For the rest of 2012, every American can transfer up to $5.12 million free of federal gift, estate and generation-skipping transfer tax–and estate planners are doing everything they can to motivate their clients to take advantage of this unprecedented opportunity.
To understand why this is such a big deal, we only have to look at recent history. From 1987 through 2001, the federal estate tax exemption–the amount of assets an individual can leave to others without having to pay estate taxes–increased from $600,000 to just $675,000. Then the Bush tax cuts went into effect, and the exemption increased from $1 million in 2002 to $3.5 million in 2009. When Congress failed to change the law, the estate tax was repealed in 2010, so there was no estate tax on estates of those who died that year.
At the end of 2010, just before the exemption was scheduled to revert to $1 million in 2011, Congress and the President reached an unexpected agreement. The result was a $5 million exemption for 2011 and 2012 that applied not just to estate taxes but also to lifetime gifts and the generation-skipping transfer tax. This is important because even under the original Bush tax cuts, when the highest estate tax exemption was $3.5 million, lifetime gifts were limited to $1 million. (The amount for 2012 was adjusted for inflation, resulting in the $5.12 million exemption.)
Consider the impact on estate planning for the rest of this year:
o Every American has a $5.12 million exemption in 2012, so a married couple can transfer up to $10.24 million out of their estates.
o You don’t have to die in 2012 to use this exemption. It can be used to make gifts and transfers now, while you are living.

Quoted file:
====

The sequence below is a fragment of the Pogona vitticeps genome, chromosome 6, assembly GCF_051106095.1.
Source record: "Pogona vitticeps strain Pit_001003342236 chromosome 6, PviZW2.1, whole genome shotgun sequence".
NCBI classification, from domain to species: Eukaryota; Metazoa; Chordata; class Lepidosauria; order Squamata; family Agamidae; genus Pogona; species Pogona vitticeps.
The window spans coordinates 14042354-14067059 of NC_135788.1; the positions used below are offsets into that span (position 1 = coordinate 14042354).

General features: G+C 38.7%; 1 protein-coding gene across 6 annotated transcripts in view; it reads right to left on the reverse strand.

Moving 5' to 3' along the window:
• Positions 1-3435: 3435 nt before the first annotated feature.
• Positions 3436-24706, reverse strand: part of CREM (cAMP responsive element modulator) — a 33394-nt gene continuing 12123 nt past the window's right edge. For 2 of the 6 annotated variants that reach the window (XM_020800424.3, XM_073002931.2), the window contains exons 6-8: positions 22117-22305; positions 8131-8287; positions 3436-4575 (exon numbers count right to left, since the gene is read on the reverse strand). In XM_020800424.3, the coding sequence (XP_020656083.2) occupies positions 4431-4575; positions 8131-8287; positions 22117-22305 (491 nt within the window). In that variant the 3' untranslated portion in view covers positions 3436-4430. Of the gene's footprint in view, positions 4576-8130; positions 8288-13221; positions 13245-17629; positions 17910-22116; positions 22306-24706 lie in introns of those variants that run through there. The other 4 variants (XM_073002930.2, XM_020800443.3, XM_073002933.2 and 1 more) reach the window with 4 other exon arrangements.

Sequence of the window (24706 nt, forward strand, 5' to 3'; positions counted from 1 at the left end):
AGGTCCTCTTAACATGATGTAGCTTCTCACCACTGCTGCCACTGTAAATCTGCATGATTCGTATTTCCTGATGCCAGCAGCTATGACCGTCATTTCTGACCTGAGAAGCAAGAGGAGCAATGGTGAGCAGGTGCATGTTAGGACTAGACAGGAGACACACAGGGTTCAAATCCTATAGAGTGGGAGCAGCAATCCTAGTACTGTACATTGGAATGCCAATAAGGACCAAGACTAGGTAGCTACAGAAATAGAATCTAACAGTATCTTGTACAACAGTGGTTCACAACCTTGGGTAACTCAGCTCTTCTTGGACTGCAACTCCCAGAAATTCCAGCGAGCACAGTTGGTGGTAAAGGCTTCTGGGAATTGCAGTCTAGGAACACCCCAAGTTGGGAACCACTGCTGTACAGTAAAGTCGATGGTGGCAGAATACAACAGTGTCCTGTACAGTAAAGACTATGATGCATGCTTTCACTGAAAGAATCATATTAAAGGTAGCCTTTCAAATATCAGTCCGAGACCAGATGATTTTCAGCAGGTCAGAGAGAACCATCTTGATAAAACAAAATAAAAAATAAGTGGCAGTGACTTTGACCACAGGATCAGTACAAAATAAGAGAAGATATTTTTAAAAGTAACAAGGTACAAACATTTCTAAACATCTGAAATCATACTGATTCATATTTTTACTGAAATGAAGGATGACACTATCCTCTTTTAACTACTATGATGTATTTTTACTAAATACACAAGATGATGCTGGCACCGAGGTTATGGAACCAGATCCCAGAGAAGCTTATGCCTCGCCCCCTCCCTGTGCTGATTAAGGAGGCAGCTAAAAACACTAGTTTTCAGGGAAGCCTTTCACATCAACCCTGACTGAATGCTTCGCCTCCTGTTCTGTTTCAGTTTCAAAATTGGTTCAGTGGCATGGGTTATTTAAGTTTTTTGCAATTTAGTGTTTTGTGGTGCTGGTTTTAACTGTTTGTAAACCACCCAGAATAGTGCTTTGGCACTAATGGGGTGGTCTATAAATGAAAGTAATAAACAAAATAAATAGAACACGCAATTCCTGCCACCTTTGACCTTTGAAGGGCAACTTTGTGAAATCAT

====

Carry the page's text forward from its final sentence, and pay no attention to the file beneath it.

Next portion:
o Transfers do not have to be made in cash or liquid assets. Illiquid assets, like a business, home or other real estate can be transferred to a trust. If you transfer your home, you can continue to live there and take the tax deductions. If you transfer your business, you can do it in such a way that you can keep control and receive the income. Future appreciation of these assets will not be subject to estate tax, and current depressed values will result in favorable valuations.
o The full $5.12 million exemption does not have to be used in order to benefit. Those with $1 million to $5 million in assets can save substantial amounts. And those with less than $1 million should consider some planning to prevent future tax liability.
o There are proven estate planning techniques available now (discounting, family limited partnerships, grantor trusts, etc.) that may soon be eliminated as Congress looks for more ways to raise revenues.
Coupled with the $5.12 million exemption and historic low interest rates, families can transfer significant assets at little or no tax.
Under current law, if Congress does not act by the end of this year, the exemption in 2013 will be just $1 million. No one knows what will happen with the law in the future, but it is likely that the gift tax exemption will fall significantly, probably to $1 million. This is true even if the estate tax exemption stays the same or falls to a lesser number, like $3.5 million.
Bottom line, after December 31, 2012 this gift from Congress will likely disappear and not return.